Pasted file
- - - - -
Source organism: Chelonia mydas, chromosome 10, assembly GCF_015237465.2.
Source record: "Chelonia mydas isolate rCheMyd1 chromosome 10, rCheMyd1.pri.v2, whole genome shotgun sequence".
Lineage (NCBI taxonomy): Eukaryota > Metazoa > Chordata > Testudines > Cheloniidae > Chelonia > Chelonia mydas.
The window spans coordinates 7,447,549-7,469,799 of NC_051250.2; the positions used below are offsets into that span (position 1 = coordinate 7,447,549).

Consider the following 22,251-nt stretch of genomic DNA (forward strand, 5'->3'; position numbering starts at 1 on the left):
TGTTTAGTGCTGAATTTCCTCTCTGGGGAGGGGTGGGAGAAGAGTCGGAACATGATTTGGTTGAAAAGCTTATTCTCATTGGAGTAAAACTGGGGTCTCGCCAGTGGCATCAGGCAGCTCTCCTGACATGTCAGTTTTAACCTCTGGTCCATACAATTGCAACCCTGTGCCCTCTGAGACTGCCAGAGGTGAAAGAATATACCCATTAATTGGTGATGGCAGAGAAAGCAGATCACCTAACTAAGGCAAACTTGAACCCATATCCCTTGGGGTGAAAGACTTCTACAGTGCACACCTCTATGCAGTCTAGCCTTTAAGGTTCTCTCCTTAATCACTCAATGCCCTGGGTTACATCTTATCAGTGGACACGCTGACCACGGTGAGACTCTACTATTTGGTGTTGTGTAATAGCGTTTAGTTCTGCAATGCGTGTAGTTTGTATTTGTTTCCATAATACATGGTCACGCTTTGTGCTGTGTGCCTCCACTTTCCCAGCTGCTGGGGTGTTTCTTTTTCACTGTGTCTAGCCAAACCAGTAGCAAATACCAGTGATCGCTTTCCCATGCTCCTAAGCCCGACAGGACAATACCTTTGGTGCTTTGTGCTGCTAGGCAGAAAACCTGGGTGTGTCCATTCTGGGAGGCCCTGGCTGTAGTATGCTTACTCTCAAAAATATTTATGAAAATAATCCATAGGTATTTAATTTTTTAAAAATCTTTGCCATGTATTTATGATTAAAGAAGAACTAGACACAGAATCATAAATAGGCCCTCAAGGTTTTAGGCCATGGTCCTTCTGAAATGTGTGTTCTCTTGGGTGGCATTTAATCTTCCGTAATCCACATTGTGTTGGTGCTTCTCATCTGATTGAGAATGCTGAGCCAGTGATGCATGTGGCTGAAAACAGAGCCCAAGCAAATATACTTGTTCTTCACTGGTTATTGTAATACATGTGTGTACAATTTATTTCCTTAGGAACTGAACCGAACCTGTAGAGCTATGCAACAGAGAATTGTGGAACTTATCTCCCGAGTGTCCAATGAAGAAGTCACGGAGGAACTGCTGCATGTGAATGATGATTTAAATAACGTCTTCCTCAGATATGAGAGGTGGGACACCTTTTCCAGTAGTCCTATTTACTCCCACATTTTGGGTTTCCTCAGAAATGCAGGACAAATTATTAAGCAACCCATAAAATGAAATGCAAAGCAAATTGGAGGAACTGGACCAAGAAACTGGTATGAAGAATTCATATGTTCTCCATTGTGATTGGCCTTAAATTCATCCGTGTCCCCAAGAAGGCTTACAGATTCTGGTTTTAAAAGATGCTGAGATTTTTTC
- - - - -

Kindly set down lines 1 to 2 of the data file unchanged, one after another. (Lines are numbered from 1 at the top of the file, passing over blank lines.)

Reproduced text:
Source organism: Chelonia mydas, chromosome 10, assembly GCF_015237465.2.
Source record: "Chelonia mydas isolate rCheMyd1 chromosome 10, rCheMyd1.pri.v2, whole genome shotgun sequence".